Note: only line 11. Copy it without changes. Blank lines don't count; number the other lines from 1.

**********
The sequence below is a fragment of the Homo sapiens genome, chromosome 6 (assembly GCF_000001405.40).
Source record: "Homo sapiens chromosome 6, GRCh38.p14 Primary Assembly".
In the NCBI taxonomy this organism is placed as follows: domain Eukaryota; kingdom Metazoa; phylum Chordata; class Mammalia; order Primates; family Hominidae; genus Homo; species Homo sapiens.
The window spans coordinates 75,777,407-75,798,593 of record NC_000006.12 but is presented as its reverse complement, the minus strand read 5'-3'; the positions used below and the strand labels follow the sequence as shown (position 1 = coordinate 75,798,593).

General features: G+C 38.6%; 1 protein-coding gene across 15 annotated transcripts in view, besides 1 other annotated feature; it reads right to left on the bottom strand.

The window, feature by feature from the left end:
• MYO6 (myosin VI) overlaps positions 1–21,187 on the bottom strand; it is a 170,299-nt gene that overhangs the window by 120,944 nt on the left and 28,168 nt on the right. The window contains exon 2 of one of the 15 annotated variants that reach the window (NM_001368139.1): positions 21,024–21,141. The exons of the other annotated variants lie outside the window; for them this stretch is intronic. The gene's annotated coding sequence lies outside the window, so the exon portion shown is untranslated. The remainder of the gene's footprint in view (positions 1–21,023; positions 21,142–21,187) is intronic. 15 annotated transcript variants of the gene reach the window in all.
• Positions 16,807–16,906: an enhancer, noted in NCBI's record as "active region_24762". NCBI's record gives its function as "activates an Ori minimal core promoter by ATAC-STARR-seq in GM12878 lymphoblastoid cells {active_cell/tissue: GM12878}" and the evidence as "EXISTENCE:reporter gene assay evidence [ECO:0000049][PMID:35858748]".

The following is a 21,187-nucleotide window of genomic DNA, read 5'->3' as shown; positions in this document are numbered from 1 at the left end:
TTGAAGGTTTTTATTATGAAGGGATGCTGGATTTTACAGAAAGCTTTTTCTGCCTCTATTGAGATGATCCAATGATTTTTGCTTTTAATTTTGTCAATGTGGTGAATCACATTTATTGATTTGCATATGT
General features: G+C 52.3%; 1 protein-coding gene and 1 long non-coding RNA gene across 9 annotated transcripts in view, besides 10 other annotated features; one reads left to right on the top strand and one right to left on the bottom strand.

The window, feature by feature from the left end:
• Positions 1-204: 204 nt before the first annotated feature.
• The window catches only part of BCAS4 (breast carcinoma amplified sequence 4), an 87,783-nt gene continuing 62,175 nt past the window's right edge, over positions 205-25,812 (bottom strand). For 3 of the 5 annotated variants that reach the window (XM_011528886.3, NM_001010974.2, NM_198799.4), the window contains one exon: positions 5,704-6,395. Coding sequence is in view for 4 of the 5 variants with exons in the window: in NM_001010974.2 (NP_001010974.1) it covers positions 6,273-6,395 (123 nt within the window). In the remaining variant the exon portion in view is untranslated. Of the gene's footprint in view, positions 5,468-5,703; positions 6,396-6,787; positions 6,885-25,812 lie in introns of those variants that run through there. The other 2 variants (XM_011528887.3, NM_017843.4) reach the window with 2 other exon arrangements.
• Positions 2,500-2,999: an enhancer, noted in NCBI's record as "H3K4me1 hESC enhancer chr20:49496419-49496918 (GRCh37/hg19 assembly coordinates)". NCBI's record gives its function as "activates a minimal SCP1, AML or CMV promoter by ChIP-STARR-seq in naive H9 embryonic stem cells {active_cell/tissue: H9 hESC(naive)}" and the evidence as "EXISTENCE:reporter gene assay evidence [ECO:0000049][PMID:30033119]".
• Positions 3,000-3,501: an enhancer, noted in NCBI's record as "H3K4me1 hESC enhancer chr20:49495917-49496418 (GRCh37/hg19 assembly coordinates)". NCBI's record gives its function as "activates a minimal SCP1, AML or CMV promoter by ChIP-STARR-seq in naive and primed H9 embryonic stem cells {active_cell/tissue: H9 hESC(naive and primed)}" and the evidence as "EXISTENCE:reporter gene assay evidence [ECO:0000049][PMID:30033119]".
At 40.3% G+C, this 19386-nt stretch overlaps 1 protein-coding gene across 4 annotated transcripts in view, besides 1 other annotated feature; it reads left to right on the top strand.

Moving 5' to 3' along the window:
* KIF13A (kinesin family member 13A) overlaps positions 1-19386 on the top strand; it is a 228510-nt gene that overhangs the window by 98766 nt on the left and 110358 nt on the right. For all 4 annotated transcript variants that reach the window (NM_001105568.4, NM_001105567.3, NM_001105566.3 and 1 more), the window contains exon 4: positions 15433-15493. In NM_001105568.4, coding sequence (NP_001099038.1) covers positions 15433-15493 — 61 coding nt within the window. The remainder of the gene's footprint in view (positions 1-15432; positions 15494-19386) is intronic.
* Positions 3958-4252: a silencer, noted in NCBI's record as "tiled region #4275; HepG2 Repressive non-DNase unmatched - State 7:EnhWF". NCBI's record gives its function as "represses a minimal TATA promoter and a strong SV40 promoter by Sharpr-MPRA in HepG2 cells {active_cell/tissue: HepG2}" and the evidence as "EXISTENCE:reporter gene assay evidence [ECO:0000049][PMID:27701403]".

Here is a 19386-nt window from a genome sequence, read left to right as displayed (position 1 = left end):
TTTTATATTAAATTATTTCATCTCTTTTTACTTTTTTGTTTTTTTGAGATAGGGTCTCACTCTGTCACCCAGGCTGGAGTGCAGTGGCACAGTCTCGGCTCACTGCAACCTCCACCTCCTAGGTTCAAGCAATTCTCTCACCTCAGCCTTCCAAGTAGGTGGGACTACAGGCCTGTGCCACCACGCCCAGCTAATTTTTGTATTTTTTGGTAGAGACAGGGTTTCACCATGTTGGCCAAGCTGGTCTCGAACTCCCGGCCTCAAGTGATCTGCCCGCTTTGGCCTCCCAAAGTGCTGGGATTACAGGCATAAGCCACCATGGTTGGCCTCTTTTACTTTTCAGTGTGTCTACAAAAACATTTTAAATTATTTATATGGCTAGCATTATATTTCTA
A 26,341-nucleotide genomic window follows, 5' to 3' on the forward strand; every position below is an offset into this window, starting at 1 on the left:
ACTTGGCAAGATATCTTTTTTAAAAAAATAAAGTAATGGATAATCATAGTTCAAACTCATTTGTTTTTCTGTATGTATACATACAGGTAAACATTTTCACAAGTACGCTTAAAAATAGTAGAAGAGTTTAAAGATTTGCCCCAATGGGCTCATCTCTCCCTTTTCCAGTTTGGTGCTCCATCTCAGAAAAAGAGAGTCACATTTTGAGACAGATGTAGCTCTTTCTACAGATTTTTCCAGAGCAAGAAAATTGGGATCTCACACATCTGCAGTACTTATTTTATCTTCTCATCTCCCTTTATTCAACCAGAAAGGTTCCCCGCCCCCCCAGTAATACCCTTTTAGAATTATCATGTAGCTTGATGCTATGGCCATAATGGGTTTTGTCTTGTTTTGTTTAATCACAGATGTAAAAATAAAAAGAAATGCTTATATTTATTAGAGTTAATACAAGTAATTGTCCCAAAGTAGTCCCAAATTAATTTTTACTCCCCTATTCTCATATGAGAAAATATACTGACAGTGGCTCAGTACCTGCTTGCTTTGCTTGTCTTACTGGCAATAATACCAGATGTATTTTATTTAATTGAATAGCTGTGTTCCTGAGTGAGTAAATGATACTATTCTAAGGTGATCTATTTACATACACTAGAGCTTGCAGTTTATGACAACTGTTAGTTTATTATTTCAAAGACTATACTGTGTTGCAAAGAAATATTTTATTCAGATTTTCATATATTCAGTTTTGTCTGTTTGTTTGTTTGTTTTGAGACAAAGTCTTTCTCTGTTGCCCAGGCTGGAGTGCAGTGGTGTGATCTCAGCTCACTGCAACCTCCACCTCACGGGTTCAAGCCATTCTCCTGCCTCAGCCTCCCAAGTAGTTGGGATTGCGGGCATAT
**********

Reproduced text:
General features: G+C 52.3%; 1 protein-coding gene and 1 long non-coding RNA gene across 9 annotated transcripts in view, besides 10 other annotated features; one reads left to right on the top strand and one right to left on the bottom strand.